Benevolence in evolution

From the comfort of temples and churches at the dawn of our intellectual awakening, our ancestors sought meaning – as we all do – a purpose, a reason for our existence and how we came to be. At that time, lacking the considerable collection of knowledge that we now possess, they developed some elaborate theories to explain how we as a species were conceived. Religion is a defining feature of all human societies, the representation of our primitive unilateral search for truth and understanding. It provided the social adhesive that brought people together as a community. Today, some still remain in that primitive mindset, despite all our achievements. They cannot accept that we are just another terrestrial species vying for dominion over our competitors, albeit with a particularly effective evolutionary strategy. We arrogantly assume that we are the purpose of everything that has come before, and that will come after, akin to gods walking the Earth. All this despite being extremely late-comers to the life-on-Earth party.

Creationism, in all its ugly forms, is fundamentally boring and intellectually lazy. Despite being dogged by logical fallacies, inconsistencies and contradiction, it continues to linger on amongst those unable, or unwilling, to accept simple, incontrovertible truths regarding our existence. An anachronistic throwback to a simpler, earlier stage in our societal and intellectual development conceived in a time long before the enlightening torch of scientific discovery was lit. At the time, the authority of the politico-religious ruling elite was unquestionable and organised religion was the tool used to extract loyalty and revenue from their citizens. Accordingly, creationism is the antithesis of science – it encourages intellectual complacency by providing a disappointingly simple and vague explanation for everything that has ever happened and that will happen in the future, without any evidence whatsoever, and on the basis of empty, unfounded and unrewarded faith. Those who continue to subscribe to this obviously outdated belief system contribute nothing – and in fact substantially subtract – from collective human intellectual endeavour and curiosity. Creationism will never achieve anything, save to revert our young societies to superstitious and bigoted tribal communities, feeding off our primitive irrationality until we are once again feeling our way through the darkness of existence with no guiding light except the dim candle-light offered by weak philosophies of a time gone by. Vitriolic creationist rhetoric is the water to the torch of understanding; it extinguishes the flame of rationality and keeps us rooted in the past.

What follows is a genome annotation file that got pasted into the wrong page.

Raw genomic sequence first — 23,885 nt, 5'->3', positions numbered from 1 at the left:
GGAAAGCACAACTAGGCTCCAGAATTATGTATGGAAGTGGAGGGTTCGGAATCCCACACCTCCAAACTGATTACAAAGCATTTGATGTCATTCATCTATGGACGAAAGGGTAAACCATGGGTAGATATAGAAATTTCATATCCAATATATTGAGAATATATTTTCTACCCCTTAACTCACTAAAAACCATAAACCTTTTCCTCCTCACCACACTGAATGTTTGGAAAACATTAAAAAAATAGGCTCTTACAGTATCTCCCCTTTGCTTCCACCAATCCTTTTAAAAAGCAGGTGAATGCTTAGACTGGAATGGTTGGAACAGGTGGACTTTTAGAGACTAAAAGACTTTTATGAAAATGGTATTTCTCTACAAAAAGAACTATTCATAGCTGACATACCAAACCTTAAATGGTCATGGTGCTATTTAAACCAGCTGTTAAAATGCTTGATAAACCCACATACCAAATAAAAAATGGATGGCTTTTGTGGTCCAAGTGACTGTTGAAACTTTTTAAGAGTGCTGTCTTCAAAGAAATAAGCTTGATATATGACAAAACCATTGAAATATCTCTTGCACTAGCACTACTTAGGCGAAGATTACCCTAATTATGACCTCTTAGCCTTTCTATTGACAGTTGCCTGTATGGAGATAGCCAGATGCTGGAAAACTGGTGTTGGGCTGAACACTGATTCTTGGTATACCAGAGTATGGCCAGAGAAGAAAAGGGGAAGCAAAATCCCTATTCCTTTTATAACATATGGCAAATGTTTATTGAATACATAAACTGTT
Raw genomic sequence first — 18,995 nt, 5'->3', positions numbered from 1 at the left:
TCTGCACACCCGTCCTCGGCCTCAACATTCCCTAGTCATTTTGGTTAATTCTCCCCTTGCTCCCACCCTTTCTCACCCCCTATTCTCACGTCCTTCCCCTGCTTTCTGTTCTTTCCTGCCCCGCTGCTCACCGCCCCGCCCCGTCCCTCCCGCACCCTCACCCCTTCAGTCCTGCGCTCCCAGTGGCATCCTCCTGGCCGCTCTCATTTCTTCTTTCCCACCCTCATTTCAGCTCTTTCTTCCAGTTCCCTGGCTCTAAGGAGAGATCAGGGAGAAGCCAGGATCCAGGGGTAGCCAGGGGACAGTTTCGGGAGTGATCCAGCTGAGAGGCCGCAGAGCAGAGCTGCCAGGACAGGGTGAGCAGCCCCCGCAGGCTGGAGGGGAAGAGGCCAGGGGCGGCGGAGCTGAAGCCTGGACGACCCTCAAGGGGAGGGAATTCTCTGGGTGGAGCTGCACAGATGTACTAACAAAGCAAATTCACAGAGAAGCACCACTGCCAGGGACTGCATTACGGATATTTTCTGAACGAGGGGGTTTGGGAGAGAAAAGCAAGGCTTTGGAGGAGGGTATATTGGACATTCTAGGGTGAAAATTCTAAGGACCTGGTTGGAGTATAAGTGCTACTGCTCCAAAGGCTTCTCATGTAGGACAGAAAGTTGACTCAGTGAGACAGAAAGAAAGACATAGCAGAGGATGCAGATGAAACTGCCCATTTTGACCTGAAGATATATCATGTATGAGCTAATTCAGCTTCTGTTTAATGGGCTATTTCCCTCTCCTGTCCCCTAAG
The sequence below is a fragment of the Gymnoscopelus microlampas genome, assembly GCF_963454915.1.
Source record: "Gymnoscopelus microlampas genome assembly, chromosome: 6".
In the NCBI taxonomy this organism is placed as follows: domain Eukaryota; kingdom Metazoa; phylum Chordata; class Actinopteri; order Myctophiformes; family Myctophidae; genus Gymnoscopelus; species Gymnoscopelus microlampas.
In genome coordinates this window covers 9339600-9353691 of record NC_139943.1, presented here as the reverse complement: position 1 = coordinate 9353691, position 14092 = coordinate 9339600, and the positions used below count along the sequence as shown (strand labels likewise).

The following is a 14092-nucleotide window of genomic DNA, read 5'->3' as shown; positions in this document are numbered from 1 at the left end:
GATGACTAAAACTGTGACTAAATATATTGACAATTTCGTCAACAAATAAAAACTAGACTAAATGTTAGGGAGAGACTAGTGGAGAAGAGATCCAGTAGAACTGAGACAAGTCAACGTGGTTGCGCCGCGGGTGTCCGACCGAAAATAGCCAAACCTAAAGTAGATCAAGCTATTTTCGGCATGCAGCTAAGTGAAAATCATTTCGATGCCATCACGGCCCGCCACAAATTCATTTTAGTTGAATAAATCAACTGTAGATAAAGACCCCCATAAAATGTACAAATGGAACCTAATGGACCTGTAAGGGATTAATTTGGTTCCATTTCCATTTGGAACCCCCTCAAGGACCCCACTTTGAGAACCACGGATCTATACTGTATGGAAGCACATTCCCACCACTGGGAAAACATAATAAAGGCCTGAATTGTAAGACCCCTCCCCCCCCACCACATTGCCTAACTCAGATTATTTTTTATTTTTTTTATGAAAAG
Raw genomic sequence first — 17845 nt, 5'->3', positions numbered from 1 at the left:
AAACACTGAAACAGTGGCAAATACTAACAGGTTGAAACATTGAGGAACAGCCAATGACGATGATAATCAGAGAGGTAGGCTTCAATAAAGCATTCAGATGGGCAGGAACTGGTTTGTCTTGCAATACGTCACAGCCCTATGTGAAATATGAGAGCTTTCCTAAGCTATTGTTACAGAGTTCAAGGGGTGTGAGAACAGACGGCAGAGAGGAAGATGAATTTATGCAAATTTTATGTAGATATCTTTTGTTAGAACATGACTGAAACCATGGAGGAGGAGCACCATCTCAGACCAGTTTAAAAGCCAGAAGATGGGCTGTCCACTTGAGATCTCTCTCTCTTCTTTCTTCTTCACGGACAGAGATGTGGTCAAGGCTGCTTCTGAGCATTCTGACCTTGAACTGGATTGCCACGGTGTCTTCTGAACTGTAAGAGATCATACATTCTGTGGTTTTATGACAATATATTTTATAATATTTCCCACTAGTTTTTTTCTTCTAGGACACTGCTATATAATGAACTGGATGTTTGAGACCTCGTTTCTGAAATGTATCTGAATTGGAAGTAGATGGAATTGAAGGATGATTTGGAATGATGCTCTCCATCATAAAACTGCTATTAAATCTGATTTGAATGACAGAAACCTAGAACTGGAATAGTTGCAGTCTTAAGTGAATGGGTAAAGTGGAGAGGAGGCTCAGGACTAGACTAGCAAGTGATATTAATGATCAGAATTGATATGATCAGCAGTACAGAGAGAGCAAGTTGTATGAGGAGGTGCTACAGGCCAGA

Those of a more liberal religious disposition who have the (preferential) good sense to view the Genesis saga as a myth, as well as the rationally minded amongst us, are fully aware of the true driver of speciation amongst organisms – evolution by natural selection. It is a theory, but in the same sense that the laws of gravity are a theory. Evolution is by all reasonable grounds, and to a significant degree of certainty, a fact, and natural selection is its very effective mechanism, albeit a very indifferent and cruel one at that. It is supported by a body of evidence that is undeniable in its enormity, housed in every natural history museum and within the genetic code of every organism. It is happening now and we can observe it in action.

In a very simplistic and reductionist definition of this mechanism, the passage of genetic information and the phenotype it codes for, probably acting at the level of the gene, is ensured by the successful reproduction of the organism that possess it. The level of reproductive success of a given organism is proportional to its environmental adaptability – a well adapted organism will most likely be the most successful at gathering resources, and therefore the most likely to pass on its genes to its descendants. Natural selection is not teleological, it is indifferent to subjective human notions of cruelty and suffering, but it is efficient and powerful, probably so much so that if life was to exist on another planet it too would most likely be driven by natural selection. In that sense, evolution by natural selection is a universal constant, akin to the laws of gravity or thermodynamics, constant throughout space and time.